Home  -  Back Issues  -  The Team  -  Contact Us
     Volume 5 Issue 122 | December 1, 2006 |

   Cover Story
   Food for Thought
   Human Rights
   In Focus
   Dhaka Diary
   Book Review
   New Flicks
   Write to Mita

   SWM Home


The Empire Strikes Back

Nader Rahman

Few sporting events can rival The Ashes for intensity and emotion, and few sporting events can rival its history; it is a history that defined two nations and their people. And that is simply the start of it.

The history behind The Ashes is well documented. In 1882 after England lost the only Test match at the Oval, a satirical obituary was printed in the Sporting Times and gave birth to the legend of the Ashes. A small urn was presented to the English captain by a group of women from Melbourne, and its contents were the ashes of a bail and that moment of humiliation started the Ashes tradition. Symbolically the urn has represented the Ashes, but in truth the Ashes means much more than just a little urn. It is the battle for respect; as one person put it so well it is actually the convict's revenge.

Australia will always be known as little England. It was the world's largest prison and for them to even look their masters in, the eye was a social event. The identities of the two countries are intertwined in such a way that when they play each other at any sporting event it is sure to be a spectacle, full of fire and brimstone. But the defining moment between them as sporting nations is the cricket. Over the decades it has sparked many a row between the two nations as well as bringing them closer than any political alignment ever will.

The English are calm and unperturbed, the Australians are aggressive and brash, these are just a few of the cliches to come out of the Ashes, and since then they have been generalised and accepted around the world. While the cliches are just the tip of the iceberg, the fierce rivalry has left the world with some memorable quotes. Famously the English sides of the mid 80's were called a team that “can't bat, can't bowl and cant field”. During the Lord's Test it is customary for the queen to be introduced to the touring Australians, a slightly tipsy Dennis Lillie addressed her by saying “G'day Queenie” and proceeded by asking for her autograph. These little treasures only add to the spice of the contest but when the laughter dies, there is only one thing on a cricketer's mind, that is, to retain the ashes at any cost.

For the Australians the Ashes means so much more because of their colonial past, a past that is bound to “the old country”. Generations of children have grown up in Australia dreaming of toppling the so-called snobs, deep within their racial unconscious they harbour mixed feelings about the nation they left behind and the nation they began to call home. Their cricket was always played to prove a point, to stick it to the Pom's, and from this win at any cost mantra they set in stone their image of aggression and bravado.

The English for many of their early tours were all players of prominence, lords and aristocracy; they played the game in an aloof and gentle-manly manner and thereby were considered haughty. These little stereotypes stuck with both teams for quite some time, but then came a series when the roles were reversed, the 1932/33 tour was better known as the Bodyline series and its effects can still be felt to this day.

England arrived for the '32/33 series in Australia with revenge on their mind. The preceding tour they were beaten by Don Bradman, only this time around they had a plan to foil the great batsman. It was called leg theory (which was later to be known as Bodyline) and it was basically bowling fast short pitched balls into the body of a batsman, with a number of fielders close on the leg side. To say the results were brutal were an understatement, the Australians were battered and bruised and Bradman was brought down to size. But the public uproar could not be silenced so easily, Australia claimed it was against the spirit of the game and it caused serious bodily harm to a number of Australian players. The entire series was played in bad spirit; and there was much debate about whether the tour should be abandoned. In modern terms it was a PR nightmare, a great rivalry was taken just a bit too far. England comprehensively won the Ashes, but at an astronomical price. As one commentator said, “England may have won the ashes but they have lost a territory”. Relations between the two nations hit an all time low, and by the time the tour was over there was a fierce political battle between the two nations, with England trying to prove all they brought along with them was winning spirit, while Australia bemoaned the lack of sporting behaviour. As the old saying goes “it's just not cricket”.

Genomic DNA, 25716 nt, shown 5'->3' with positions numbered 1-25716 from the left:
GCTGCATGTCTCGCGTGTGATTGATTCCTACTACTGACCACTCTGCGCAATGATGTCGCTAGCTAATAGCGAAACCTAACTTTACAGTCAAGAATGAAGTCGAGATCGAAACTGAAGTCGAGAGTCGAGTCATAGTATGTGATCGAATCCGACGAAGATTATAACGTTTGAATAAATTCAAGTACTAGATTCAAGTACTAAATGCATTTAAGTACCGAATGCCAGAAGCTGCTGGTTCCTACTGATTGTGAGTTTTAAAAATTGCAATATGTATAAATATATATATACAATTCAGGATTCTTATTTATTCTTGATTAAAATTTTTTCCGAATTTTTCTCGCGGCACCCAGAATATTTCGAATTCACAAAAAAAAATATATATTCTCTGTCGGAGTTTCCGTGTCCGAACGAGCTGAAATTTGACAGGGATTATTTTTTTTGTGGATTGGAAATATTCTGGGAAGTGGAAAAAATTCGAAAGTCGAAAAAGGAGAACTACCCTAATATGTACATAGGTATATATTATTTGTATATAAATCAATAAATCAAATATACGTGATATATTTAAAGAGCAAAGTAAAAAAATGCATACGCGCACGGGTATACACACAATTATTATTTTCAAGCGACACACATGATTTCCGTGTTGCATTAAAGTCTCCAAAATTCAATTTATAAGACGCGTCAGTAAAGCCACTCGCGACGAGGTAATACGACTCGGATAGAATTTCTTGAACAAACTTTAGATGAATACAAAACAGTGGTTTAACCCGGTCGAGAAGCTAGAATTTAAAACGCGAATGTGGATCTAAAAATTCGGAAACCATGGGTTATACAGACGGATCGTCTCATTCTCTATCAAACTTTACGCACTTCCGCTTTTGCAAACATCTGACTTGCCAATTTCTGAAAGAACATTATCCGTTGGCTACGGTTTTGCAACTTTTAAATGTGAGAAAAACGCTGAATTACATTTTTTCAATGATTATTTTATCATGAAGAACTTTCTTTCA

While those wounds may have healed, the scars still show. But it's not all that bad; relations have improved and since then there have been a few incidents but none as nation- shaping as the Bodyline series. The spirit and rivalry of the occasion was possibly best seen during the last Ashes, when after almost two decades England regained the Ashes. The series was an epic; England came from behind to win one of the greatest series of all time. It was played in great spirit and produced some breathtaking cricket, aside from that the players were well- acquainted with each other and the atmosphere around the series was of overwhelming friendliness. So much so that the Australians were blamed for being too friendly with the English, a fact which many people attributed to loss of the series.

After all is said and done, England versus Australia will forever be the greatest rivalry in cricket, the history and tradition behind the Ashes is legendary. There is also an interesting facet to the plot -- the fact that as a former colony, every time Australia regains the Ashes one might be tempted to say the empire strikes back.




Copyright (R) thedailystar.net 2006